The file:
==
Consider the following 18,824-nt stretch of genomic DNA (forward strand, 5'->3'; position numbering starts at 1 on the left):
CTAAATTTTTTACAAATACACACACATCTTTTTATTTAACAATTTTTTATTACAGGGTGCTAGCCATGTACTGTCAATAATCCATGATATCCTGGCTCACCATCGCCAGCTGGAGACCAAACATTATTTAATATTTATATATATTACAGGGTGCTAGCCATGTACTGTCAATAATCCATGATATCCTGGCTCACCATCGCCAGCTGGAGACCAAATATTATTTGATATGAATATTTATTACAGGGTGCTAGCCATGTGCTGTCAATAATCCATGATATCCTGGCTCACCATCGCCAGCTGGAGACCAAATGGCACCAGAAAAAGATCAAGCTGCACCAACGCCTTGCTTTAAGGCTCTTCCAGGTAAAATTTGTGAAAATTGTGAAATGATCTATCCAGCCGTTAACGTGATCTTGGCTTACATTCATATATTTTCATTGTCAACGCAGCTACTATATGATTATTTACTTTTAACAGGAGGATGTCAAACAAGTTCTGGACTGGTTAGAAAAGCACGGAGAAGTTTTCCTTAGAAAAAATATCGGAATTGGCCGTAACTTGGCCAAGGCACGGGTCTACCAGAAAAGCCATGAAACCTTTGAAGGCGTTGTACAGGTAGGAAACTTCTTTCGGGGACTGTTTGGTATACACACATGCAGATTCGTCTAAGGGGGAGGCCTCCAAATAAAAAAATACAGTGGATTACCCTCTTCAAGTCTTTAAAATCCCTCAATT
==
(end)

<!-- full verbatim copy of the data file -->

Consider the following 18,824-nt stretch of genomic DNA (forward strand, 5'->3'; position numbering starts at 1 on the left):
CTAAATTTTTTACAAATACACACACATCTTTTTATTTAACAATTTTTTATTACAGGGTGCTAGCCATGTACTGTCAATAATCCATGATATCCTGGCTCACCATCGCCAGCTGGAGACCAAACATTATTTAATATTTATATATATTACAGGGTGCTAGCCATGTACTGTCAATAATCCATGATATCCTGGCTCACCATCGCCAGCTGGAGACCAAATATTATTTGATATGAATATTTATTACAGGGTGCTAGCCATGTGCTGTCAATAATCCATGATATCCTGGCTCACCATCGCCAGCTGGAGACCAAATGGCACCAGAAAAAGATCAAGCTGCACCAACGCCTTGCTTTAAGGCTCTTCCAGGTAAAATTTGTGAAAATTGTGAAATGATCTATCCAGCCGTTAACGTGATCTTGGCTTACATTCATATATTTTCATTGTCAACGCAGCTACTATATGATTATTTACTTTTAACAGGAGGATGTCAAACAAGTTCTGGACTGGTTAGAAAAGCACGGAGAAGTTTTCCTTAGAAAAAATATCGGAATTGGCCGTAACTTGGCCAAGGCACGGGTCTACCAGAAAAGCCATGAAACCTTTGAAGGCGTTGTACAGGTAGGAAACTTCTTTCGGGGACTGTTTGGTATACACACATGCAGATTCGTCTAAGGGGGAGGCCTCCAAATAAAAAAATACAGTGGATTACCCTCTTCAAGTCTTTAAAATCCCTCAATT